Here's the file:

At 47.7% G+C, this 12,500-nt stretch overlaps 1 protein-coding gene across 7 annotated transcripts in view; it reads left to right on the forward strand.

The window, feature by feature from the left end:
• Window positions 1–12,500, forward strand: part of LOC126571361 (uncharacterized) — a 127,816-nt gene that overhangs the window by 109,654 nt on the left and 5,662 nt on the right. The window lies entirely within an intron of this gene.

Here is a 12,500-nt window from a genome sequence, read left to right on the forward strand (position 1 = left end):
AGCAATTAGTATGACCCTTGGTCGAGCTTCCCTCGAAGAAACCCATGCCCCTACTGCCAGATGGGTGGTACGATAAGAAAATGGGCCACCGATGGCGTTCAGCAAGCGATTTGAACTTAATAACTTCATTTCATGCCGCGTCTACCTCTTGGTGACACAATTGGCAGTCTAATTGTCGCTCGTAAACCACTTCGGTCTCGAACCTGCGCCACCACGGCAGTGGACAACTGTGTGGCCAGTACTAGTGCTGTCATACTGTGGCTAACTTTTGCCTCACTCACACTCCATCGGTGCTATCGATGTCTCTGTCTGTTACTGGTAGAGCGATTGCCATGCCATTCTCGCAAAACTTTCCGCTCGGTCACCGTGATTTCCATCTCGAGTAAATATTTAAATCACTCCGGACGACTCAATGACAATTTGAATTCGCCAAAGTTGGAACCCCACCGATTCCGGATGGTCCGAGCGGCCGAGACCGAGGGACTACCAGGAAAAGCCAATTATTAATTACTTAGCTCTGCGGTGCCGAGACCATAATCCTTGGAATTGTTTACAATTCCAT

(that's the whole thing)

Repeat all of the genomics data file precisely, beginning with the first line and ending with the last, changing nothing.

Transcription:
At 47.7% G+C, this 12,500-nt stretch overlaps 1 protein-coding gene across 7 annotated transcripts in view; it reads left to right on the forward strand.

The window, feature by feature from the left end:
• Window positions 1–12,500, forward strand: part of LOC126571361 (uncharacterized) — a 127,816-nt gene that overhangs the window by 109,654 nt on the left and 5,662 nt on the right. The window lies entirely within an intron of this gene.

Here is a 12,500-nt window from a genome sequence, read left to right on the forward strand (position 1 = left end):
AGCAATTAGTATGACCCTTGGTCGAGCTTCCCTCGAAGAAACCCATGCCCCTACTGCCAGATGGGTGGTACGATAAGAAAATGGGCCACCGATGGCGTTCAGCAAGCGATTTGAACTTAATAACTTCATTTCATGCCGCGTCTACCTCTTGGTGACACAATTGGCAGTCTAATTGTCGCTCGTAAACCACTTCGGTCTCGAACCTGCGCCACCACGGCAGTGGACAACTGTGTGGCCAGTACTAGTGCTGTCATACTGTGGCTAACTTTTGCCTCACTCACACTCCATCGGTGCTATCGATGTCTCTGTCTGTTACTGGTAGAGCGATTGCCATGCCATTCTCGCAAAACTTTCCGCTCGGTCACCGTGATTTCCATCTCGAGTAAATATTTAAATCACTCCGGACGACTCAATGACAATTTGAATTCGCCAAAGTTGGAACCCCACCGATTCCGGATGGTCCGAGCGGCCGAGACCGAGGGACTACCAGGAAAAGCCAATTATTAATTACTTAGCTCTGCGGTGCCGAGACCATAATCCTTGGAATTGTTTACAATTCCAT